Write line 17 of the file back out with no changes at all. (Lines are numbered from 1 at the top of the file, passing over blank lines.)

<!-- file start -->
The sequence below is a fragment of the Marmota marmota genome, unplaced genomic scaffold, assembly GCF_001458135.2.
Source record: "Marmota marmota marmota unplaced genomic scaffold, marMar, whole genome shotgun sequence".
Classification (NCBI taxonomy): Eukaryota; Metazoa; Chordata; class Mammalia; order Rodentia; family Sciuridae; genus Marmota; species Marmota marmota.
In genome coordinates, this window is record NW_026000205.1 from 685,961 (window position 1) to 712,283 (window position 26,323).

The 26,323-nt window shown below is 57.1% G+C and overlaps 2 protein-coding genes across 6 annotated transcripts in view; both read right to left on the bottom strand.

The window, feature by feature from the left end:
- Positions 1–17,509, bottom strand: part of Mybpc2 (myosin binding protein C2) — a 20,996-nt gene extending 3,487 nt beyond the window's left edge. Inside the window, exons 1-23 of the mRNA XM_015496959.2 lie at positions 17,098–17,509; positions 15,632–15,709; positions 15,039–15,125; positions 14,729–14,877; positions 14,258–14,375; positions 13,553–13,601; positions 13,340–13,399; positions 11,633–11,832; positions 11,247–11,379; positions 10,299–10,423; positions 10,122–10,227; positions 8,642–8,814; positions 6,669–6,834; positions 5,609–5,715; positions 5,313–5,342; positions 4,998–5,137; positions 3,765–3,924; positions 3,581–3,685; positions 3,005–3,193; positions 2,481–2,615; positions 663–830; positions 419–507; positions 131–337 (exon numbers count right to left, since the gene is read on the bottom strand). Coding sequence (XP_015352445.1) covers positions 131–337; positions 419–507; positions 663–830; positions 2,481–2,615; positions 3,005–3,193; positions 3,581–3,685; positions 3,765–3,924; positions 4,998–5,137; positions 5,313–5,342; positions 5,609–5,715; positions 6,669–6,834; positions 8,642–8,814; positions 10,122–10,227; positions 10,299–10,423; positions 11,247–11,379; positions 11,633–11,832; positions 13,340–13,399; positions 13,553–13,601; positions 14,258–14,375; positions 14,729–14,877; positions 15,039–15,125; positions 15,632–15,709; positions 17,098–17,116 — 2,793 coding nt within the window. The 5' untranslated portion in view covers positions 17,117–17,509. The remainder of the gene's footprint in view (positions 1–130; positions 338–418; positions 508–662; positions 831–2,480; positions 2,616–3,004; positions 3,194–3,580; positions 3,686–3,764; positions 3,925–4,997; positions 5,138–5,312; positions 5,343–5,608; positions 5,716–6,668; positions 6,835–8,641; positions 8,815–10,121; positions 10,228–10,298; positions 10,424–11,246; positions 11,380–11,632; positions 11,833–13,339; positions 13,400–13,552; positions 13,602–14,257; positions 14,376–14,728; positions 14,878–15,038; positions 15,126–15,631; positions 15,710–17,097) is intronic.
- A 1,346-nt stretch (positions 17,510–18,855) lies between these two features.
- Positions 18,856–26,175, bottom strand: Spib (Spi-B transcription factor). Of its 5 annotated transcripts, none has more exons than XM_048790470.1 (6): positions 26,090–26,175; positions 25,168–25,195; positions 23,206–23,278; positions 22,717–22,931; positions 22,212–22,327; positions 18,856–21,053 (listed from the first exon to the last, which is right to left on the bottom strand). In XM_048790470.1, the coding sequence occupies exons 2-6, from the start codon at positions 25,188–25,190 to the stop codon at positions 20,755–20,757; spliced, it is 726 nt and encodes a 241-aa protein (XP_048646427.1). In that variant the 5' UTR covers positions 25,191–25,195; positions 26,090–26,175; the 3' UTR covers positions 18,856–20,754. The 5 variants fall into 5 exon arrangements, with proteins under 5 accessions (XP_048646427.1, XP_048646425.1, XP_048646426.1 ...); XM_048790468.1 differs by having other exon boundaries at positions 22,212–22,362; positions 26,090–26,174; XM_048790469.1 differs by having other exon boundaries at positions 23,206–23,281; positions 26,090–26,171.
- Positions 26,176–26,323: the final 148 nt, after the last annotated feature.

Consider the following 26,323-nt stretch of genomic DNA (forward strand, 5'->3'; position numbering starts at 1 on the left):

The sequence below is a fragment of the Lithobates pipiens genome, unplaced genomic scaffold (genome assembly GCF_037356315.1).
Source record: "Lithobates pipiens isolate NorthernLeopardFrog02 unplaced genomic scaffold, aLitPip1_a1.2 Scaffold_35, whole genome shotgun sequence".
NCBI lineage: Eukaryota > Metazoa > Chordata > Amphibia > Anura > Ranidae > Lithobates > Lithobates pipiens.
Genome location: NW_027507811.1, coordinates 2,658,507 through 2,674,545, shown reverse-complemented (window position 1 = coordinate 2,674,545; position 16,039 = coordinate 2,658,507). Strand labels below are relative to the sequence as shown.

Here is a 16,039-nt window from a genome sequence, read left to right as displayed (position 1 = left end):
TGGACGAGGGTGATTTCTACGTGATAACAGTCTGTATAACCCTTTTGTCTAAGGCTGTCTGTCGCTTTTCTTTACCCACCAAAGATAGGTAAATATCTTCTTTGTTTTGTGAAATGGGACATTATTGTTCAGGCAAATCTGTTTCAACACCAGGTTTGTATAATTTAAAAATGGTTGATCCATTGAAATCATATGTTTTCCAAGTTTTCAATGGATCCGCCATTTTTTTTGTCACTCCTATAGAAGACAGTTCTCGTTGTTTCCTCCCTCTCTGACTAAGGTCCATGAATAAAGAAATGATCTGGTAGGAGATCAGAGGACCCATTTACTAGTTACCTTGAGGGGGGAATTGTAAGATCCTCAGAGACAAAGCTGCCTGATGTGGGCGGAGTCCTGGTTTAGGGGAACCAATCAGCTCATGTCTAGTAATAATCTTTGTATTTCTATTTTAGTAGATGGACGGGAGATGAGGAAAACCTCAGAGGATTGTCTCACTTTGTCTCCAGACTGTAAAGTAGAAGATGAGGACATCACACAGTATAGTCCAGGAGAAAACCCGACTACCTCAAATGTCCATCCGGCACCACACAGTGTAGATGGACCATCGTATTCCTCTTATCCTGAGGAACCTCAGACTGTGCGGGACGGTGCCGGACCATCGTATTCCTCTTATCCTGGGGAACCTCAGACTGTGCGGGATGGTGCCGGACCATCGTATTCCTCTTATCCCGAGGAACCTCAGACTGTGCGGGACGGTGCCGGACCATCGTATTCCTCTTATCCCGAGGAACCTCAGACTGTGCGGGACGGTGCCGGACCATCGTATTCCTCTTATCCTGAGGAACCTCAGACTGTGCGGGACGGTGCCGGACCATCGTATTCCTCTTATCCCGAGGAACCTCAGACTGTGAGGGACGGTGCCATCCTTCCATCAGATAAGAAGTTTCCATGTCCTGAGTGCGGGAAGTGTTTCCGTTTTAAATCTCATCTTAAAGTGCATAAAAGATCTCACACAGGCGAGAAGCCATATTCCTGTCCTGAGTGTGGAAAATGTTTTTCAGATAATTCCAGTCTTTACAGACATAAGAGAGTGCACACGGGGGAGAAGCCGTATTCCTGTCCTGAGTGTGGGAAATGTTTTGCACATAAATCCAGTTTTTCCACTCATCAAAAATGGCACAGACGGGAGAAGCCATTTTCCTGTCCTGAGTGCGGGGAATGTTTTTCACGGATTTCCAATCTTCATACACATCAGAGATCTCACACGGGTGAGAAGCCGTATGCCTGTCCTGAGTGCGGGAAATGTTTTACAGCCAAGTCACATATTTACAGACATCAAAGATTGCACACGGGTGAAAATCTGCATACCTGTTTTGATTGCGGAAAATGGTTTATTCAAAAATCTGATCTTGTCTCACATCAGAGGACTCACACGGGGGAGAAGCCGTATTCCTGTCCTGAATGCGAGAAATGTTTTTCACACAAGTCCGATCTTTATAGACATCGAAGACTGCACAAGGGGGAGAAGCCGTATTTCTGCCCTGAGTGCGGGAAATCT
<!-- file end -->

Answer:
TGGACGAGGGTGATTTCTACGTGATAACAGTCTGTATAACCCTTTTGTCTAAGGCTGTCTGTCGCTTTTCTTTACCCACCAAAGATAGGTAAATATCTTCTTTGTTTTGTGAAATGGGACATTATTGTTCAGGCAAATCTGTTTCAACACCAGGTTTGTATAATTTAAAAATGGTTGATCCATTGAAATCATATGTTTTCCAAGTTTTCAATGGATCCGCCATTTTTTTTGTCACTCCTATAGAAGACAGTTCTCGTTGTTTCCTCCCTCTCTGACTAAGGTCCATGAATAAAGAAATGATCTGGTAGGAGATCAGAGGACCCATTTACTAGTTACCTTGAGGGGGGAATTGTAAGATCCTCAGAGACAAAGCTGCCTGATGTGGGCGGAGTCCTGGTTTAGGGGAACCAATCAGCTCATGTCTAGTAATAATCTTTGTATTTCTATTTTAGTAGATGGACGGGAGATGAGGAAAACCTCAGAGGATTGTCTCACTTTGTCTCCAGACTGTAAAGTAGAAGATGAGGACATCACACAGTATAGTCCAGGAGAAAACCCGACTACCTCAAATGTCCATCCGGCACCACACAGTGTAGATGGACCATCGTATTCCTCTTATCCTGAGGAACCTCAGACTGTGCGGGACGGTGCCGGACCATCGTATTCCTCTTATCCTGGGGAACCTCAGACTGTGCGGGATGGTGCCGGACCATCGTATTCCTCTTATCCCGAGGAACCTCAGACTGTGCGGGACGGTGCCGGACCATCGTATTCCTCTTATCCCGAGGAACCTCAGACTGTGCGGGACGGTGCCGGACCATCGTATTCCTCTTATCCTGAGGAACCTCAGACTGTGCGGGACGGTGCCGGACCATCGTATTCCTCTTATCCCGAGGAACCTCAGACTGTGAGGGACGGTGCCATCCTTCCATCAGATAAGAAGTTTCCATGTCCTGAGTGCGGGAAGTGTTTCCGTTTTAAATCTCATCTTAAAGTGCATAAAAGATCTCACACAGGCGAGAAGCCATATTCCTGTCCTGAGTGTGGAAAATGTTTTTCAGATAATTCCAGTCTTTACAGACATAAGAGAGTGCACACGGGGGAGAAGCCGTATTCCTGTCCTGAGTGTGGGAAATGTTTTGCACATAAATCCAGTTTTTCCACTCATCAAAAATGGCACAGACGGGAGAAGCCATTTTCCTGTCCTGAGTGCGGGGAATGTTTTTCACGGATTTCCAATCTTCATACACATCAGAGATCTCACACGGGTGAGAAGCCGTATGCCTGTCCTGAGTGCGGGAAATGTTTTACAGCCAAGTCACATATTTACAGACATCAAAGATTGCACACGGGTGAAAATCTGCATACCTGTTTTGATTGCGGAAAATGGTTTATTCAAAAATCTGATCTTGTCTCACATCAGAGGACTCACACGGGGGAGAAGCCGTATTCCTGTCCTGAATGCGAGAAATGTTTTTCACACAAGTCCGATCTTTATAGACATCGAAGACTGCACAAGGGGGAGAAGCCGTATTTCTGCCCTGAGTGCGGGAAATCT